Study: How is delayed menstruation associated with covid vaccines19
"Not all these untrue myths about the effects (of vaccines) on fertility are true"
Women who get a dose of vaccine Covid-19 during a menstrual cycle may show a slight increase of almost one day during their period, compared to the unvaccinated, according to a new US scientific study, funded by the US National Institutes of Health. The increase in the length of the cycle - that is, the lengthening of the period between two consecutive hemorrhages - is not related to any change in the number of days of the period, ie in how long the bleeding lasts.
Also, the period returns to its normal frequency within one to two months after vaccination. For example, a woman with a 28-day menstrual cycle that begins with seven days of bleeding may have a cycle of about 29 days after her vaccination (always bleeding for seven days), which will return to 28 usually within two months.
The researchers, led by Allison Edelman, Professor of Gynecology and Obstetrics at the University of Oregon University of Oregon Health and Science, who published the journal Obstetrics & Gynecology, noted that a small variation in their duration from month to month and the increase observed after coronavirus vaccination falls within this range of normal variation.
"It is reassuring that the study found only a small temporary change in menstruation in women. These findings provide, for the first time, the opportunity to advise women on what to expect from their vaccination against Covid-19 and so design accordingly, "said Dr. Diana Bianchi, director of the US National Institutes of Health and Human Development (NICHD).
She added that so far little research had been done on how the vaccines against her Covid-19 or other diseases may possibly affect the menstrual cycle. Further research is needed on whether the vaccines are generally related to other features of the period, such as comorbid symptoms (pain, mood swings, etc.) or the severity of the bleeding.
The study analyzed anonymous data from a digital period monitoring application used for at least six months by both vaccinated women (2.403) and unvaccinated women (1.556), aged 18 to 45 years. Most had been vaccinated with Pfizer / BioNTech or Moderna. It was found that on average the first dose of vaccine was associated with an increase of 0,7 days in the total duration of the cycle, while the second dose was associated with an increase of 0,9 days.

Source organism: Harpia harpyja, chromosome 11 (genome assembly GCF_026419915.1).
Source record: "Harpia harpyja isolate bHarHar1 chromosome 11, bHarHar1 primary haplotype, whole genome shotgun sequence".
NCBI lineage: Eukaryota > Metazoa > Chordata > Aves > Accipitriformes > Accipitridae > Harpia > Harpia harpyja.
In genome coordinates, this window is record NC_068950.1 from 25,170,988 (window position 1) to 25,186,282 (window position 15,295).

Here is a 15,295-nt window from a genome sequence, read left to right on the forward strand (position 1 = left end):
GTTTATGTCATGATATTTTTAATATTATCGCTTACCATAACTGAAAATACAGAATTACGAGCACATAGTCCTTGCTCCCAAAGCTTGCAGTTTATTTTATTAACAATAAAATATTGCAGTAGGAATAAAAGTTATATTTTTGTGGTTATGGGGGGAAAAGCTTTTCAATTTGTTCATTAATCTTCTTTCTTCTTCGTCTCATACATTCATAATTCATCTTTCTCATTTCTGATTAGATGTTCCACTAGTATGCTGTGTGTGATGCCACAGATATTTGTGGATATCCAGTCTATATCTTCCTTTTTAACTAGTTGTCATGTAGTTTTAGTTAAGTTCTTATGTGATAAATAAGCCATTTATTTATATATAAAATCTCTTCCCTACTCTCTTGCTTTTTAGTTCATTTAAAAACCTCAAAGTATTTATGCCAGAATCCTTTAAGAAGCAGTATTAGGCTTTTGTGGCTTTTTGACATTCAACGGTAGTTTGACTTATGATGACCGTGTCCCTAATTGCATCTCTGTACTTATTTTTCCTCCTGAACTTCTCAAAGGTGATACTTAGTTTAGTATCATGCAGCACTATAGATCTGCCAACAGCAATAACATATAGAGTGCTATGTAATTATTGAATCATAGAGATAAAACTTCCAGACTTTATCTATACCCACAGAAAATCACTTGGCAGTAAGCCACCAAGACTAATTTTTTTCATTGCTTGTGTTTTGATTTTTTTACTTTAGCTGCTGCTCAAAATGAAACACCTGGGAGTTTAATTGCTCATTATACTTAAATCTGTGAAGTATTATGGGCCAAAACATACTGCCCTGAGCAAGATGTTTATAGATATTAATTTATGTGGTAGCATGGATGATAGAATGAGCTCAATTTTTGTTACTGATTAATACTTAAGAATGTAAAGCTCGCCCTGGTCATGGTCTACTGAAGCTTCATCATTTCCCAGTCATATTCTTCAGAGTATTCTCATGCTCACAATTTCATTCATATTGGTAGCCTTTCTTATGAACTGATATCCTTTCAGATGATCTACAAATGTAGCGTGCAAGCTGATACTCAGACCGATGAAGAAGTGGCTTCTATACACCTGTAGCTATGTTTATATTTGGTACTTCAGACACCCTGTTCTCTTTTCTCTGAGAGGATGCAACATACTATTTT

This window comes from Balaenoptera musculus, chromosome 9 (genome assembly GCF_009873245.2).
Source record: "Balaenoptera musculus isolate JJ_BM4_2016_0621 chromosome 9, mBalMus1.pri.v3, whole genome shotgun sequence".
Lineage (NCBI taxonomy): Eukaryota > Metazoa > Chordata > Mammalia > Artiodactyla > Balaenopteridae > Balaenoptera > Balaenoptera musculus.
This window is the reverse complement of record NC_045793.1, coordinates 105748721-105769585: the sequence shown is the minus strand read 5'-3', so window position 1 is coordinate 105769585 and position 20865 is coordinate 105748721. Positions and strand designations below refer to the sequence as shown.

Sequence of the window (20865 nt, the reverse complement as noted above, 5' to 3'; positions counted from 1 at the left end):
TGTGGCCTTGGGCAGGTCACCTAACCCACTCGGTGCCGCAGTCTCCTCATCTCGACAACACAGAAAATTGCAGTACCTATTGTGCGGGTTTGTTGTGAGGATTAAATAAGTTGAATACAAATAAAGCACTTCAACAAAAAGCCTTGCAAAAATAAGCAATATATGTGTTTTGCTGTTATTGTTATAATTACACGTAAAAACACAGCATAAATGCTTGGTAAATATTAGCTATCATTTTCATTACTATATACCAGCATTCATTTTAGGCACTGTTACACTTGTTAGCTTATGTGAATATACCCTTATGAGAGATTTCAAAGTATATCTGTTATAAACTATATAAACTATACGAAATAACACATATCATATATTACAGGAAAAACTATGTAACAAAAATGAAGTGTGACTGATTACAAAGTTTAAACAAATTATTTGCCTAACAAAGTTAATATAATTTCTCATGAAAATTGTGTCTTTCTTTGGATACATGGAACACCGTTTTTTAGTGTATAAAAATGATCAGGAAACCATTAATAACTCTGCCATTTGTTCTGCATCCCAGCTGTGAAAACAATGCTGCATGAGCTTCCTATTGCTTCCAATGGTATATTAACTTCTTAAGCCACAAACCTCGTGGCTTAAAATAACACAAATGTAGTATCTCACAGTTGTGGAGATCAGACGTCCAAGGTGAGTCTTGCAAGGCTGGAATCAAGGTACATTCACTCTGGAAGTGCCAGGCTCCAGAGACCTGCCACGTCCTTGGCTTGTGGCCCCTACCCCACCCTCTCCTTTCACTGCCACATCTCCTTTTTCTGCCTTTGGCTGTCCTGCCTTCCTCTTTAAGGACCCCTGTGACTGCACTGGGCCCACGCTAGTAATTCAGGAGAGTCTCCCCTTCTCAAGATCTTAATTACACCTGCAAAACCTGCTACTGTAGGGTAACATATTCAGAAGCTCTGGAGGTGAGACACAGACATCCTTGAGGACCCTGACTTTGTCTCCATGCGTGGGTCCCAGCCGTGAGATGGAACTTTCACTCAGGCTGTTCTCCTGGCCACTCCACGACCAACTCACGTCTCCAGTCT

Therefore, women who had received two doses of the vaccine experienced an average period of almost one day, which only affected the two menstrual cycles in which the vaccines were given. No change in the number of days with menstrual blood was observed in the vaccinated.
In a subgroup of 358 women who had received two doses of the vaccine within the same menstrual cycle, a larger increase in the length of the period by two days was observed. However, in the following cycles there was again a gradual reduction of the period, confirming that any change is temporary. The researchers stressed that the International Federation of Gynecology and Obstetrics considers as normal any variation in the length of the menstrual cycle, which does not exceed eight days.
"I want to make sure that not all these untrue myths about the effects (of vaccines) on fertility are true. "A cycle or two of periods where periods are slightly delayed can be annoying, but it's not going to be medically harmful," Dr. Hugh Taylor, head of the Department of Obstetrics, Gynecology and Reproductive Sciences, told the New York Times. of Yale University School of Medicine.
It is not clear, according to scientists, why the vaccine may have some effect on the period of women. However, it is known that the hormones secreted by the hypothalamus, pituitary gland and ovaries that regulate the menstrual cycle can be influenced by various environmental factors, stress and lifestyle changes, which is why most Women with regular periods -at times- may experience an unusual or no cycle at all.